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In Algeria, Rumsfeld Welcomes Counter-Terrorism Cooperation

  • Al Pessin

Defense Secretary Donald Rumsfeld visited Algeria Sunday, in what his aides believe was the first such visit by anyone in his position. He met with President Abdelaziz Bouteflika and other senior officials for what Rumsfeld called "interesting and helpful" talks. Later, Rumsfeld traveled to Morocco.

Secretary Rumsfeld says the United States wants to broaden its military relationship with Algeria. At a joint appearance with President Bouteflika outside the presidential palace, Rumsfeld declined to answer directly when asked to what extent political reform in Algeria is linked to further advancement in the U.S. Algerian military relationship.

"The United States and Algeria have a multi-faceted relationship that involves political and economic as well as military-to-military cooperation," he said. "And we very much value the cooperation we are receiving in counter-terrorism because it's important to both of our countries."

President Bouteflika did not speak at the brief appearance, and Algerian reporters did not respond when Secretary Rumsfeld invited them to ask him a question.

Later, aboard his aircraft, Rumsfeld confirmed that Algeria is interested in buying some military hardware from the United States, and the U.S. government is willing to approve some sales. But he would not give details, and he said the Algerian government is reviewing U.S. requirements for safeguards on the re-export of military technology.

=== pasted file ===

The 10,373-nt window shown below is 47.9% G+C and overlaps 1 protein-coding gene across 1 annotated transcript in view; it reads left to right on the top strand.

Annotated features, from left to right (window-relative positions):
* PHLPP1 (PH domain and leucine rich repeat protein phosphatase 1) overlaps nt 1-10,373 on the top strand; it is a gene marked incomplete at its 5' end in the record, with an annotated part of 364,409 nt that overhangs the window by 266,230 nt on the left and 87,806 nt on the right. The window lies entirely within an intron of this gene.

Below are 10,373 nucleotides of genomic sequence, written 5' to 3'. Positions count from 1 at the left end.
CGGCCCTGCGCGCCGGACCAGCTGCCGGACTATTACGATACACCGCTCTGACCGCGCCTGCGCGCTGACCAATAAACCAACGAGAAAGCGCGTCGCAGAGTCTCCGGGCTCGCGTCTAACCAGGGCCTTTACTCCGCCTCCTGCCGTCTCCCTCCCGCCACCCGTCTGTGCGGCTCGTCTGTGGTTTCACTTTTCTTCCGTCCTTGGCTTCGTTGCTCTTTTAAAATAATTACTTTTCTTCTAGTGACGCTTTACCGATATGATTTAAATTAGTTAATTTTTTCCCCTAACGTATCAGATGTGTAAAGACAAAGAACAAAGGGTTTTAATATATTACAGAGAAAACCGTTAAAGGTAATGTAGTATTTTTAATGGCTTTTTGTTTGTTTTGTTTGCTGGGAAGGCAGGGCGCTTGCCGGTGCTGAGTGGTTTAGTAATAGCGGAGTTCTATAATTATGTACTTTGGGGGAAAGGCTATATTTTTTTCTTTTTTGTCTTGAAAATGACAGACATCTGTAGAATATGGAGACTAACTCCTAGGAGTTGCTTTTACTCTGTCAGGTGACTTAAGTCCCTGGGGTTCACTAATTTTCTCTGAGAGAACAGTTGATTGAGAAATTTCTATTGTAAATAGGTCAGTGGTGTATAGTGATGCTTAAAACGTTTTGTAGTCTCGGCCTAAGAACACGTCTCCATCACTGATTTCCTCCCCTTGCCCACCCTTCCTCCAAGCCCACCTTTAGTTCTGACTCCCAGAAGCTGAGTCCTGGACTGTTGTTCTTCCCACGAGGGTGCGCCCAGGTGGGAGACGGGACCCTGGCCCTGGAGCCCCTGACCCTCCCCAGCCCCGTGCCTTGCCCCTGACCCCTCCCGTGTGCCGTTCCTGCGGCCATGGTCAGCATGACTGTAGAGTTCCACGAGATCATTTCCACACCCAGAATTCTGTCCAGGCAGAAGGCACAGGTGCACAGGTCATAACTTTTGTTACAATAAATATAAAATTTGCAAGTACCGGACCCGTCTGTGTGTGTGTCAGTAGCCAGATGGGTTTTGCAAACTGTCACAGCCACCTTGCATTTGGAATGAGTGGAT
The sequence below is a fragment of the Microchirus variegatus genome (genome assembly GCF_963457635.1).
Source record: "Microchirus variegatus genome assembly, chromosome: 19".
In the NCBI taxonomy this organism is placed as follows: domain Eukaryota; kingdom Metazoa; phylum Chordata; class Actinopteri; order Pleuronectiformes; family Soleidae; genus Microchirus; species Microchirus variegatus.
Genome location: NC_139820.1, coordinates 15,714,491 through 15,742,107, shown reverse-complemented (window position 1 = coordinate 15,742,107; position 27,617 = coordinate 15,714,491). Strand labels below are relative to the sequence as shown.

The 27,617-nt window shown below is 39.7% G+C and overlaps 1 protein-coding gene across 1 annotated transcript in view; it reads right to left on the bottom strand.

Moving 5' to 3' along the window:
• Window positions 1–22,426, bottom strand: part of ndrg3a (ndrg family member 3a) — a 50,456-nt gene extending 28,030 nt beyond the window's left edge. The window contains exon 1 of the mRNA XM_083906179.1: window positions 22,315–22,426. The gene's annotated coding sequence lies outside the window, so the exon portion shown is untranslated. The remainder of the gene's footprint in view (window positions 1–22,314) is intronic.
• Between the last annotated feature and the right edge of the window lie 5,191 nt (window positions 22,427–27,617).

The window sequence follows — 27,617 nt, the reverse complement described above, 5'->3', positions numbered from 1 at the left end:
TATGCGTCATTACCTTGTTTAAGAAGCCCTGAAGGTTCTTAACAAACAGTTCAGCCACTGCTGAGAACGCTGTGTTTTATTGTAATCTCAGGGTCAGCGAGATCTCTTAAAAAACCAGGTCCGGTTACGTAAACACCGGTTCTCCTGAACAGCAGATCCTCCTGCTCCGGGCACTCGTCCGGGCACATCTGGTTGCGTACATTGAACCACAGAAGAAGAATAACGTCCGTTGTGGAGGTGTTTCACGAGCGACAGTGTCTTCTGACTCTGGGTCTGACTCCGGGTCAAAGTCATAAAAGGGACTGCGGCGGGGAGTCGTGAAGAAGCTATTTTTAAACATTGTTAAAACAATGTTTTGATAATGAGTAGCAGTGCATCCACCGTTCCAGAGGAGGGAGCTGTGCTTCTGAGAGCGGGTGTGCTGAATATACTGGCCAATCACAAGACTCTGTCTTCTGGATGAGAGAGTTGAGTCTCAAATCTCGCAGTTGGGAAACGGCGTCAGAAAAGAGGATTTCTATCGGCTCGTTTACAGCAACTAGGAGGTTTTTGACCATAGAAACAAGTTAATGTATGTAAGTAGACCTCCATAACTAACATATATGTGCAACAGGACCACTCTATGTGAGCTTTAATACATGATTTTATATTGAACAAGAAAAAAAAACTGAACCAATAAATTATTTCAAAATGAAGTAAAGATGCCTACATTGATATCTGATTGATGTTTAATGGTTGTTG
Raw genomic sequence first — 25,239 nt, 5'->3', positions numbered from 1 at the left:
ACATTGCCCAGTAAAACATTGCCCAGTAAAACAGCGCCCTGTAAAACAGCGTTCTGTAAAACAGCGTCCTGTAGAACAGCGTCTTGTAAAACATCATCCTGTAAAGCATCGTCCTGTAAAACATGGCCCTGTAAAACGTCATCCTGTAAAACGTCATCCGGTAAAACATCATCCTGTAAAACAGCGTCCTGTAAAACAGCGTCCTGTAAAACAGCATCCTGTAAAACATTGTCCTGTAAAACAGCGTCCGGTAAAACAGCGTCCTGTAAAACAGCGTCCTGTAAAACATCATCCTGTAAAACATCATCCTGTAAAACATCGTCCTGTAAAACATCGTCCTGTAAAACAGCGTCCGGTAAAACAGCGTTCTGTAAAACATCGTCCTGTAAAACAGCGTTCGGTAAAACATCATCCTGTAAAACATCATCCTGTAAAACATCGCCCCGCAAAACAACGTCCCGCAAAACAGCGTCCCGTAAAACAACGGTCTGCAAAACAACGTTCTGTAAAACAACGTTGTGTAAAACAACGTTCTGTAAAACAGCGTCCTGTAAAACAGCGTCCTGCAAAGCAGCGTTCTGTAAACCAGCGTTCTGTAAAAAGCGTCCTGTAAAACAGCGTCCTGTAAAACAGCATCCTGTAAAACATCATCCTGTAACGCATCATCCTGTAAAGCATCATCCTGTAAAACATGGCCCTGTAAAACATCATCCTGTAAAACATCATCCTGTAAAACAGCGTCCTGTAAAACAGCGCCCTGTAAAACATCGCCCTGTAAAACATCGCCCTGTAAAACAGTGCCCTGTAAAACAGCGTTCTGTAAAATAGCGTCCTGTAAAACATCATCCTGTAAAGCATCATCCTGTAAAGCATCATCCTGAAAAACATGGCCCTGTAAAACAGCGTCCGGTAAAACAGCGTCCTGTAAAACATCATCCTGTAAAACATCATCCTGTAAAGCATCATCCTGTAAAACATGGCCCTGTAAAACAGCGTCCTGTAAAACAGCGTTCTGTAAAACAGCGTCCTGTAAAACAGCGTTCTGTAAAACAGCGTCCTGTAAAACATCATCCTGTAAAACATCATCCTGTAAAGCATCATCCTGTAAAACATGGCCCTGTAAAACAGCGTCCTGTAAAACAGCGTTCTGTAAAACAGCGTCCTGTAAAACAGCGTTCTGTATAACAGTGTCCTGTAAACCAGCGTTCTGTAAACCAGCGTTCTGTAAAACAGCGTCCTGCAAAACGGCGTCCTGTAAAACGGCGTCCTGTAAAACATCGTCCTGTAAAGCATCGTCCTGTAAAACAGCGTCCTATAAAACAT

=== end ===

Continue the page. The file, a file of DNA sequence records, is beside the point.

The secretary said the issue came up in his talks in Algiers, but only briefly. And he said there are many ways the two countries can expand their defense cooperation other than military sales.

"We share intelligence. We cooperate in exercises," he said. "We have been able to gain insights from the Algerians about the importance of having a multi-dimensional approach to the problem of extremism. Clearly, the Iraqi situation and the Afghan situation both require multi-dimensional approaches."

Secretary Rumsfeld said the Algerian government used such an approach, involving military, political and cultural dimensions, to deal with the insurgency that plagued the country in the 1990s. It continues today, but on a much lower level. He says the government convinced the people that they would have a better future through moderation than extremism.

Rumsfeld is expected to meet with King Mohammed and other officials in Morocco on Monday before returning to Washington. As was true during his visits to Tunisia and Algeria in recent days, counter-terrorism is again expected to be a major topic of discussion.

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